Tax and defend
Realtor takes on interim assessor who took over office from boss who abruptly resigned
The timing for the upcoming election for Sacramento County assessor is interesting, to say the least.
On June 5, voters will decide whether quasi-incumbent Christina Wynn or realtor Kate Van Buren will lead the office that helps set the value of the county's more than 500,000 parcels, which in turn determines property tax amounts.
Days before the ballots will be counted, meanwhile, the results of a county-commissioned investigation into numerous allegations of impropriety by the office's leadership are expected. The findings could either rock or reinforce one of the most quietly powerful departments in Sacramento County, but they may come too late to shape a race that hinges on whether the assessor's office operates fairly.
The allegations, summarized in a story by The Sacramento Bee in May 2017, include ones that top brass received artificially low assessments—and thus, lower tax bills—as well as complaints of favoritism, harassment and management issues. Wynn's predecessor Kathleen Kelleher abruptly retired for unspecified health reasons weeks before The Bee's story broke on this investigation and two other internal ones the county had launched.
The county subsequently found “no evidence of policy violations,” The Bee reported, though the paper determined that Kelleher and former assistant assessor John Solie had “received significantly lower valuations for residential property than adjacent property owners did, though the homes were around the same size and age.”
The question now for voters is if they want to invest their faith in a member of the establishment in Wynn, who's worked for the office for 17 years, or gamble on Van Buren, a political neophyte who, if anyone's wondering, is related to the eighth president of the United States through her husband (and, prior to this, was married to the late James Woolley, a former touring member of Nine Inch Nails).
Wynn told SN&R she wasn't aware of serious improprieties.
“If people have legitimate concerns, I would definitely want to deal with that,” said Wynn, a 50-year-old Carmichael resident. “If there's any kind of unethical behaviors, mistreatment of employees, I would never tolerate that. … But so far, I haven't had anything brought to me that was of that level.”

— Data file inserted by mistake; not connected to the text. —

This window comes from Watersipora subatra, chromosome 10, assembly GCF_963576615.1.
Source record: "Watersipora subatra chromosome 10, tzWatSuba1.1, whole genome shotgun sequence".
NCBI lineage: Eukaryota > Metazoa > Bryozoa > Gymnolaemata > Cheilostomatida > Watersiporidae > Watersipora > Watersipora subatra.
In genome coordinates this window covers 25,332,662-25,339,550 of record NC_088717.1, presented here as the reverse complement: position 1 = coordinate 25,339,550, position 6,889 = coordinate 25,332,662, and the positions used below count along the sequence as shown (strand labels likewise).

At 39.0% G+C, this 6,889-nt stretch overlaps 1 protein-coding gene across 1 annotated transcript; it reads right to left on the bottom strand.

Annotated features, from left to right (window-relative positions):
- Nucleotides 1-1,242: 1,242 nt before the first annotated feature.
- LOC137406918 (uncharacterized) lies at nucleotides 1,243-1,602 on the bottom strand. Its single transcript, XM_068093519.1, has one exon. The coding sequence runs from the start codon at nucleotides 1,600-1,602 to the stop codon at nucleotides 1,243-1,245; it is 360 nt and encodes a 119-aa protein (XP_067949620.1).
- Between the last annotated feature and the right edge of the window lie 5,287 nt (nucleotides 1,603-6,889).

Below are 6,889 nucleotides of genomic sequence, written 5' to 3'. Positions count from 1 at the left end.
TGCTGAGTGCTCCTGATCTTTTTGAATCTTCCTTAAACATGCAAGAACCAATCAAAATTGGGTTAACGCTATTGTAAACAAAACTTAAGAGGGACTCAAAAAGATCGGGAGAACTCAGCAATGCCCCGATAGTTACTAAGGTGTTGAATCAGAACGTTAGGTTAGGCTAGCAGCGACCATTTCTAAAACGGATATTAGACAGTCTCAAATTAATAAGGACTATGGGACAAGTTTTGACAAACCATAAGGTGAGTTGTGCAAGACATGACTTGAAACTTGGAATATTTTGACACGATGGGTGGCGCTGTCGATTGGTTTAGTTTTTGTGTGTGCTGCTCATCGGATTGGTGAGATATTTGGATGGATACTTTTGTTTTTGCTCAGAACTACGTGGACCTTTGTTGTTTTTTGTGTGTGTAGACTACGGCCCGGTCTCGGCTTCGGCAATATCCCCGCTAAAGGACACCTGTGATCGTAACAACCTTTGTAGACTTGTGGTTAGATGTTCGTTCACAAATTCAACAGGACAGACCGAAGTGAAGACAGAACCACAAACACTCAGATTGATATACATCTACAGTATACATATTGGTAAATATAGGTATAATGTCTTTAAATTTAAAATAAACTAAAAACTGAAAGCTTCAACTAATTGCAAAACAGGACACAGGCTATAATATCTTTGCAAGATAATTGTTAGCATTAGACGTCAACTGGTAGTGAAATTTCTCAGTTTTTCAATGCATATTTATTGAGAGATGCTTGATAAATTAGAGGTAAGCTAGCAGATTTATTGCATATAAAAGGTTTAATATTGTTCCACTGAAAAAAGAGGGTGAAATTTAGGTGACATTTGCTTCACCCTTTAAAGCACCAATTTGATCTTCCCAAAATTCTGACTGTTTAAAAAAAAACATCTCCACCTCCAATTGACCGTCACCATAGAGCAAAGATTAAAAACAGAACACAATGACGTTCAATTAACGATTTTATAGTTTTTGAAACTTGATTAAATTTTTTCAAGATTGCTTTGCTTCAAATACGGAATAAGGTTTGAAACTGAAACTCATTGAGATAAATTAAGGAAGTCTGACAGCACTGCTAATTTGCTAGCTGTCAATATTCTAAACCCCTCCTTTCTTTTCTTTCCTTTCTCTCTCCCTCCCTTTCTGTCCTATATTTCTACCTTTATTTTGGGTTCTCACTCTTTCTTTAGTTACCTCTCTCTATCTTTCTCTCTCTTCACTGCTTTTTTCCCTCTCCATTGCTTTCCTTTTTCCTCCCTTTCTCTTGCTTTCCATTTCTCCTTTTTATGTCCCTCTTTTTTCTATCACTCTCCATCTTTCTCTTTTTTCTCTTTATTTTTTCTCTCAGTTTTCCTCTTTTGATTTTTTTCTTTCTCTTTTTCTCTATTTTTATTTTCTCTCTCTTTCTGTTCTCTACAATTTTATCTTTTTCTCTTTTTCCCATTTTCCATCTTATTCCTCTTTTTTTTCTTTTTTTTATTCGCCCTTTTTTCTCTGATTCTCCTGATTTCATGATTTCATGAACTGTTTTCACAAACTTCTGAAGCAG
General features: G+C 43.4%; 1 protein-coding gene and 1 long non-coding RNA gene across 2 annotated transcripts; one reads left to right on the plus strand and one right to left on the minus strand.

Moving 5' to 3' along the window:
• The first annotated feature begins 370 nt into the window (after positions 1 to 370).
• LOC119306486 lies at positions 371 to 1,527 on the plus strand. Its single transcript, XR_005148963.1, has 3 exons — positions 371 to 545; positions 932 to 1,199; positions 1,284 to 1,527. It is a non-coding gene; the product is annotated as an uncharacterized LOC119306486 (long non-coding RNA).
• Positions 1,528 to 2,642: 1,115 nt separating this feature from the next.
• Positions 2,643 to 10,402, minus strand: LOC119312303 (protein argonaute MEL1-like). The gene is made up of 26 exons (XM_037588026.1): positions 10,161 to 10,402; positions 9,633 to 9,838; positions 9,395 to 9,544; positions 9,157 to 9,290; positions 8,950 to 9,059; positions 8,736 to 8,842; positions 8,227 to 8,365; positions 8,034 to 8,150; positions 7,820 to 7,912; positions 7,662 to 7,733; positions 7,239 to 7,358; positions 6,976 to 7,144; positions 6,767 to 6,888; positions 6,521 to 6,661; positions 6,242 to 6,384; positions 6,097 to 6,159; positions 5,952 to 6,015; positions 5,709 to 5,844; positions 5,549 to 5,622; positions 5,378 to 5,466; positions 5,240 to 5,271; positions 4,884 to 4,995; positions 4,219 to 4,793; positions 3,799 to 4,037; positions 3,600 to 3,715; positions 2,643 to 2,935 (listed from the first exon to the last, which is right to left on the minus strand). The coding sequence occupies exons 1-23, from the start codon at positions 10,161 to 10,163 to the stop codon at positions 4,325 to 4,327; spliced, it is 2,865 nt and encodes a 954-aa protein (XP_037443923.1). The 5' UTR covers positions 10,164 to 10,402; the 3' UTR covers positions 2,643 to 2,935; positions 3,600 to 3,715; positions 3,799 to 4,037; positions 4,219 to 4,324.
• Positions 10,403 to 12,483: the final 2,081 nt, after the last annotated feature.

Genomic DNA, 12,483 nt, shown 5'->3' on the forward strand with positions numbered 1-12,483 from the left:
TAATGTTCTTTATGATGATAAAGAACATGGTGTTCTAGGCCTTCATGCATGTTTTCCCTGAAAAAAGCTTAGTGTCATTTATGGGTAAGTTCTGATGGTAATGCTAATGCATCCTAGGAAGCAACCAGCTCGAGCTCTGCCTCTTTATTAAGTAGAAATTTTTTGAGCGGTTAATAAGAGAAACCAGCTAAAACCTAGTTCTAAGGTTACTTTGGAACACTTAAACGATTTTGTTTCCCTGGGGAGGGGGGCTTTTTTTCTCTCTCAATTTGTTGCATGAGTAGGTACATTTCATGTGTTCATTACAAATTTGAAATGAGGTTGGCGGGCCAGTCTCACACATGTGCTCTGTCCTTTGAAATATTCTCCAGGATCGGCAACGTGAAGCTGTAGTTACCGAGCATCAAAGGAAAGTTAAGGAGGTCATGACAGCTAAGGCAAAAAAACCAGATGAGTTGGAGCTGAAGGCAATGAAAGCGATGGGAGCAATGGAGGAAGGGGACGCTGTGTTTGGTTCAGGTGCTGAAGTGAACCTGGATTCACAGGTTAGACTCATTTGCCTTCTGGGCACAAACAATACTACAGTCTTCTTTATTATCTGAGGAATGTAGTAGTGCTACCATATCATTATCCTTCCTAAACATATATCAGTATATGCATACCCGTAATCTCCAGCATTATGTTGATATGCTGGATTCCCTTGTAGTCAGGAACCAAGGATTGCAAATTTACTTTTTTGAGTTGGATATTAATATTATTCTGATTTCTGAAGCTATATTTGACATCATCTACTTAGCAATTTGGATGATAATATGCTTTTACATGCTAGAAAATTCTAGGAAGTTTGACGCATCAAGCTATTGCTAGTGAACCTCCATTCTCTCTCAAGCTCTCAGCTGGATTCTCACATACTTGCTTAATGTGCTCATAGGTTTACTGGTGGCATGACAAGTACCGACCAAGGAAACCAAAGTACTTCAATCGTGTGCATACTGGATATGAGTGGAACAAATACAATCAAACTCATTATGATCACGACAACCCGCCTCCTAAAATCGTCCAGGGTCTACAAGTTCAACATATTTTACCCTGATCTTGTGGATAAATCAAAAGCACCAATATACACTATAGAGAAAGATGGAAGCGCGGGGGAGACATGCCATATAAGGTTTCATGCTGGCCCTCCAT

The Board of Supervisors appointed Wynn, an assistant assessor, to fill the remainder of Kelleher's term on June 15, 2017. She said she's proud of her time as interim assessor and that her office was finalizing the launch of an Oracle-based information management system that will replace its 40-year-old system.
“Overall, I believe it's been a very successful year,” Wynn said. “We've got quite a few accomplishments.”
Van Buren, who's 49, lives in Curtis Park and ran unsuccessfully for the Sacramento City Unified School District Board of Education in 2014, has other views about the current state of the assessor's office. She said she kept an eye on the race for some time and entered at the deadline in early March, after no one else filed.
“I feel an urgency that I didn't feel before,” Van Buren said. “Like, I knew things were really bad there but I had no idea the corruption that was going on.”
Van Buren said an “us versus them” culture exists between management and rank-and-file employees, with the latter at risk of being retaliated against for making complaints. Wynn didn't dispute that there was some divisiveness in the office.
“We do have some disgruntled employees and that's part of the issue that we've had,” Wynn said. “I've been committed to trying to get past that. It's been a big struggle because I'm not receiving a lot of that cooperation back at this point. There's union involvement and that kind of thing.”
The election, incidentally, coincides with contract talks between the county and employee union, the Assessor's Office for United Public Employees. The old contract expires this June.
Rick Reeve, a 23-year employee of the office, is scheduled to meet May 25 with other employees, a county human resources representative and attorney Eli Makus to review the results of the internal investigation from law firm Ellis Buehler Makus. Reeve isn't optimistic it will reveal the turmoil he believes the office is in.
“They can never do an investigation that's unbiased because they have pressure on them never to admit liability,” Reeve said.
Wynn had outraised Van Buren $4,500 to $1,600 as of May 3, according to county records.
Reeve estimated that only one-fourth of the office currently supports Van Buren’s candidacy. But his union’s endorsed her.
“We have a chance now of changing at the top,” Reeve said.